- an initial package of more than £5 million for the fishing industry to help more than 650 vulnerable seafood fishing vessels
- a £10 million scheme will provide financial support for seafood processors
- a £3 million scheme for around 100 businesses which make a full time living from shellfish growing and trout farming
- a £3.5 million package to help large sea fishing vessels
Business Support Fund
The Scottish Government has set up a grant scheme which offers a total support package worth over £1 billion to business. This is part of the wider business support package worth £2.3 billion.
So that funding can be distributed as quickly as possible, eligibility for the grant scheme is linked to the non-domestic rates system.
Scroll down to see more information below.
Grants for businesses in Scotland
The Scottish Government has made available a grant of up to £10,000 to non-domestic ratepayers with properties in receipt of:
- Small Business Bonus Scheme relief (SBBS) or Rural Relief
- Nursery Relief, Disabled Relief, Business Growth Accelerator, discretionary Sports Relief, Enterprise Areas Relief, Fresh Start Relief, or Charitable Rate Relief but eligible for SBBS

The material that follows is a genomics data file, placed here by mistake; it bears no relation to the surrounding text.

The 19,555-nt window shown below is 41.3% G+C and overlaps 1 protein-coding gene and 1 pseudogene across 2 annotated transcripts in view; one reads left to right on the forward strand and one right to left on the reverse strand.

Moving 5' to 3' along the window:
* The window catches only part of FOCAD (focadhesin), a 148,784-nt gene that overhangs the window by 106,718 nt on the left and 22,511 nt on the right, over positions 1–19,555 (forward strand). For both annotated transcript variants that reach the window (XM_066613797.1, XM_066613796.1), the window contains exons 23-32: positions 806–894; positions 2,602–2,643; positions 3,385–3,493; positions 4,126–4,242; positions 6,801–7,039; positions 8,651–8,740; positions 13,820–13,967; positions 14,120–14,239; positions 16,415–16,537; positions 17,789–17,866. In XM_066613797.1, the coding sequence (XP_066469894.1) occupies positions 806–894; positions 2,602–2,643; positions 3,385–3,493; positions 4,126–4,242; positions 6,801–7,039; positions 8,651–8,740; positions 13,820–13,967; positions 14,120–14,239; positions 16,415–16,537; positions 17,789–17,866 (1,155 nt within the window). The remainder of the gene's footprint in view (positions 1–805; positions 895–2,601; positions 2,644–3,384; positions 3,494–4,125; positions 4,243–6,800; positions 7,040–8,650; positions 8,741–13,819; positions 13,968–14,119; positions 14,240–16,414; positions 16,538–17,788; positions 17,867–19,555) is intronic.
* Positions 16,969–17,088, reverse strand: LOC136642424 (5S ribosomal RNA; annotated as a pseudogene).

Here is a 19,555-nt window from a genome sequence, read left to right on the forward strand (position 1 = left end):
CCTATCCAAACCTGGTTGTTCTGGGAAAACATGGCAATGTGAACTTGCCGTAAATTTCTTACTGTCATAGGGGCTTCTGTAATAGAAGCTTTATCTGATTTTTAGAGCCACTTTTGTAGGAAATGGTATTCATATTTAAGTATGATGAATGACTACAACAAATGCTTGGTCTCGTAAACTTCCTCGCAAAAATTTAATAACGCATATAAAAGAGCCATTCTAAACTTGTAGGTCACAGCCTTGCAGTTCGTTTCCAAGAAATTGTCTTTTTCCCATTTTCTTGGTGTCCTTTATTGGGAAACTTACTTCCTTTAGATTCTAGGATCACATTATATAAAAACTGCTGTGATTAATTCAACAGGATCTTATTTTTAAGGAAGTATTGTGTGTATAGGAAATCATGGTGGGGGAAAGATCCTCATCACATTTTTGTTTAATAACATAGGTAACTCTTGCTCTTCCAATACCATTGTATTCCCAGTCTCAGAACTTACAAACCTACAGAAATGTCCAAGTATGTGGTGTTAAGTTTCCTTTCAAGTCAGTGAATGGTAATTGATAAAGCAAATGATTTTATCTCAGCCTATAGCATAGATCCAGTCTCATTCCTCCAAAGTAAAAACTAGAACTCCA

This has been extended to include ratepayers that hold one or more properties within retail, hospitality or leisure, with individual rateable values not exceeding £18,000, and the cumulative rateable value for all properties held is between £35,001 and £51,000, who will be eligible to apply for the Small Business Grant Fund for each of their retail, hospitality, or leisure properties from 5 May 2020.
A £25,000 grant is available to the ratepayers of properties in the retail, hospitality and leisure sectors with property with a rateable value between £18,001 - £51,000.
This grant is targeted at supporting small businesses, and those medium sized businesses in the retail, hospitality and leisure sector, who are liable for non-domestic rates in order to maximise the number of businesses we can support.